Feeling despondent, Montag looks to his new friend Faber for encouragement and he finds it, after saying, “‘I don’t know. I feel guilty---’ ‘No you mustn’t! (Faber replies) If there were no war, if there was peace in the world, I’d say fine, have fun!
She asked him such a simple question: “Are you happy?”. Montag then realized how unhappy he actually was which led to his whole world changing. Montag later realized that Mildred was a big part of his unhappiness. He became known that, because of her coldness he became cold in a way too. He came home to nothing every night.
Throughout the story, Clarisse makes Montag question his surroundings; she makes Montag rethink his marriage, society and job. Clarisse’s claims eventually cause Montag to read books and rebel. Clarisse causes Montag to question his marriage when she claims, “You’re not in love with anyone.” (19). This realization allows Montag not to be dragged in Mildred’s world of drugs and
Montag is forced to explore his own meaning of individuality In a society of followers . When he visits Professor Faber at his home. He begs Faber, “I want you to teach me how to understand what I read,” . Montag is capable of physically reading out words, but he is unable to put any meaning or emotion behind the texts he reads. Montag desperately wishes too understand and think about the texts.
“The books are to remind us what asses and fools we are.” (p. 86) Montag brought up an idea to stage a crime and put books all over the firemen's building. This could have the building burnt to pieces and cause a lot of suspicion.
Montag’s character changed greatly throughout the book. The walks with Clarisse got him thinking that maybe that he is not thinking at all. Clarisse has been a thinker all of her life because of her family reading the books and all of the knowledge her parents have of the older days. Throughout the book Montag starts to get smarter because Clarisse gets him to start thinking for himself. Clarisse lives with her Mother, Father, and Uncle in the same neighborhood as Montag.
In this moment of desperation, Montag recalls, yet again, his conversation with Professor Faber, and remembers that he has his contact information in a file at home (Bradbury and Gaiman 71). He calls Faber and asks questions about how many copies of specific books still exist; Faber is scared and hangs up the phone (Bradbury and Gaiman 71). Montag decides he needs to see Faber in person, as he is the only person that Montag knows that can interpret books. Montag arrives at Faber’s home and must convince Faber to let him in, then he explains that he needs to learn how to understand what he is reading in the books. Faber is quick to disclose that there are three things that are necessary to understand books.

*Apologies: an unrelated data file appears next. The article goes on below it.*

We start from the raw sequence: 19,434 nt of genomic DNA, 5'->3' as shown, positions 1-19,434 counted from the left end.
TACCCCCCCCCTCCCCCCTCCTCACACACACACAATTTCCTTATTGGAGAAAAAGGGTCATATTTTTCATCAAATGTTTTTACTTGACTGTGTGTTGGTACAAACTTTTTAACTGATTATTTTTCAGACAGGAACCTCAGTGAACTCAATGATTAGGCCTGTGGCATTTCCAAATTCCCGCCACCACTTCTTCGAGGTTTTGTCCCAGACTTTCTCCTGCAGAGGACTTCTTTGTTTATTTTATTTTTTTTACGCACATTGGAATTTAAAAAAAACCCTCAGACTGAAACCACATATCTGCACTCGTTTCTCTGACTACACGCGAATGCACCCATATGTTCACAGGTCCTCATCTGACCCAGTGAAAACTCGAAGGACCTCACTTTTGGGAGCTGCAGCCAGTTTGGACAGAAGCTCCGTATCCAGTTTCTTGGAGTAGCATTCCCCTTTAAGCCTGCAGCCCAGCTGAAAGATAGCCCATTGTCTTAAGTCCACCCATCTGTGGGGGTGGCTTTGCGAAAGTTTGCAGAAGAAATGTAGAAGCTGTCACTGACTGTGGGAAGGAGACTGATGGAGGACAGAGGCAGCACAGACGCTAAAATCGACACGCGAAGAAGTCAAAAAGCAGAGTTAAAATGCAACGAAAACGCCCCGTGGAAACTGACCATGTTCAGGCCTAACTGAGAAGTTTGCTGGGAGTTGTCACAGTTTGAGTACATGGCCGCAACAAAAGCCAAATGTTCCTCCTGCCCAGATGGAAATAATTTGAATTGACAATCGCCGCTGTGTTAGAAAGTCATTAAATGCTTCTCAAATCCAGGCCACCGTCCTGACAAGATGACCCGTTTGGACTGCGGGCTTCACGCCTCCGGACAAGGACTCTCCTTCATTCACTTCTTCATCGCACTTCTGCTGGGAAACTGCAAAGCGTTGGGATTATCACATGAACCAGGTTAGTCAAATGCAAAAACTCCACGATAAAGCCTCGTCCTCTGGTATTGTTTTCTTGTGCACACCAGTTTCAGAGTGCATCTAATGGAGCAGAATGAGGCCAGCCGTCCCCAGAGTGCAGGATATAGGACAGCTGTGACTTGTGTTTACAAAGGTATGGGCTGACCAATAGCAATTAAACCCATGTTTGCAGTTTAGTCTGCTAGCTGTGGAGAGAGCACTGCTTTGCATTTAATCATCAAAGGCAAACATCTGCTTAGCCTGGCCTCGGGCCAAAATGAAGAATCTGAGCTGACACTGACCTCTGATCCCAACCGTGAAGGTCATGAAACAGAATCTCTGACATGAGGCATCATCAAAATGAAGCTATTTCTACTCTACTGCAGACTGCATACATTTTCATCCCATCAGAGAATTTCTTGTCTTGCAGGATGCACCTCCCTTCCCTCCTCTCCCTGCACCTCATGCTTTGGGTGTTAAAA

The book, “Fahrenheit 451”, written by Ray Bradbury expresses a world in which every aspect of life is extremely censored and controlled. Specifically when Captain Beatty goes to Montag’s home and understands that Montag is going through a stressful portion of his life, specifically struggling with his duties and responsibilities of a fireman, he attempts to comfort Montag with an explanation of how life operates and how history has always been this way. This explanation severely distorts the realities of life. A specific instance of this distortion is when Beatty states “Give the people contests they win by remembering the words to more popular songs or the names of state capitals or how much corn Iowa grew last year”. (Bradbury 58)